4. Two letters of recommendation from colleagues to whom candidates should send their research and webinar proposal. Letters of recommendation should include an evaluation of the candidate’s proposed research and webinar statements. Please ask referees to submit their letters directly to Letters must be submitted on or before October 1, 2016.

For further information, contact Dr. Randolph Hollingsworth at:
phone: 859-257-0047
or email Kristen Thornsberry at:


Clements award winner

In Spotlight on August 31, 2016 by Randolph Hollingsworth Tagged: , ,

Congratulations to Margaret Lynn Brewer of Scott County High School – winner of the Earle C. Clements Innovation in Education Award!

On August 9, 2016, U.S. Archivist David S. Ferriero presented the award on behalf of the National Archives and the University Kentucky Libraries Wendell H. Ford Public Policy Research Center. Margaret Lynn Brewer is a world civilization teacher and UK College of Education doctoral student.


Feature on Duane Bolin

In Spotlight on August 16, 2016 by Randolph Hollingsworth Tagged:

Home and Away book coverSteve Flairty wrote a touching article in KyForward recently about Duane Bolin, professor of history at Murray State University and a former KATH Board Member and Newsletter Editor. The article features too the recently published collection of personal essays from Dr. Bolin’s newspaper columns in the Murray Ledger & Times : Home and Away: A Professor’s Journal (Acclaim Press, 2016).

Take a look at the article:


KY Woman Suffrage

In Spotlight on June 24, 2016 by Randolph Hollingsworth Tagged: , ,

UPDATE 26 August 2016: The Kentucky Woman Suffrage Project Portal is up and live at – please contribute! and here’s the updated flyer too for you to share. KY-Woman-Suffrage-Project_Votes-for-Women-Trail_July2016 (.pdf file)


In partnership with H-Net programmers and several KATH members, the H-Kentucky network is getting some new bells-and-whistles! Check out the Kentucky Woman Suffrage Project‘s new page describing the Kentucky Woman Suffrage Timeline and the upcoming Kentucky “Votes for Women” Trail archive database.

We hope that all the KATH members will help out by posting in H-Kentucky new contributions of items gleaned from your local areas. Or you can assign your students to be sleuths and find hidden gems in your local libraries or historical organizations. We want images, brief biographical sketches, transcriptions of speeches, whatever you think will help us in building out the Kentucky history of the fight for equal suffrage from the 1830s through the 1920s. If you have diaries and letters, buttons, banners and sashes from your family’s heirloom stash of memorabilia, let us know so we can borrow them for the traveling exhibit or for filming to include in the documentary!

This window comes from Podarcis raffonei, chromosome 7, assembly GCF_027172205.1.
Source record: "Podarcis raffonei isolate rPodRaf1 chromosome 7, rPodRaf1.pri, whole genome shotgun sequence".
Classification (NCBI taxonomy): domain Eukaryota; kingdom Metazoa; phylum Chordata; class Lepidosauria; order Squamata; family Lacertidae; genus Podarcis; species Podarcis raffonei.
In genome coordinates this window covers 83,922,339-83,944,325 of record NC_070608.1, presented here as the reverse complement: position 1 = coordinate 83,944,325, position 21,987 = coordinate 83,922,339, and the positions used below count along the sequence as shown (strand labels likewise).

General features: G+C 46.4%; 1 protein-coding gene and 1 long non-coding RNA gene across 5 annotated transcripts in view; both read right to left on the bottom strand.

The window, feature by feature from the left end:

We developed an overview flyer for the Project that we shared yesterday with Kentucky teachers at the Kentucky Historical Society’s Kentucky History Educators Conference. Download your own flyer here and share with others. Looking forward to seeing your contributions on H-Kentucky!



KY student wins!

In KATH Awards,Spotlight on June 17, 2016 by Randolph Hollingsworth Tagged: , ,

Congratulations to one of our KATH Tolson Award winners, Amir Abou-Jaoude of Henry Clay High School, Fayette County Public Schools, in Lexington. Sponsored by his teacher,
Jonathan McClintock, his paper on Richard Wagner won the Anita Sanford Tolson Award in 2015.

Read more about his winning this year’s National History Day award this year at Time online: Amir, you make us proud!


Klotter wins medallion

News about Dr. Jim Klotter, featured speaker at our upcoming annual meeting, from a press release by Mack McCormick, University Press of Kentucky:

On Tuesday, May 10, James C. Klotter was recognized as the 2016 recipient of the University of Kentucky Libraries Medallion for Intellectual Achievement at the UK Libraries Spring Gala. The Lexington native, UK alumnus, and Georgetown College scholar is the state historian of Kentucky. The UK Libraries Medallion for Intellectual Achievement is one of UK’s most prestigious awards. It was created in 1990 to recognize high intellectual achievement by a Kentuckian who has made a contribution of lasting value to the Commonwealth. The recipient is determined by the UK Libraries National Advisory Board after receiving nominations from the public. Past recipients include: Wendell Berry, James Still, Bobbie Ann Mason, Thomas D. Clark, Laman A. Gray Jr., Guy Davenport, George C. Herring, John Egerton, Karl Raitz, and George C. Wright.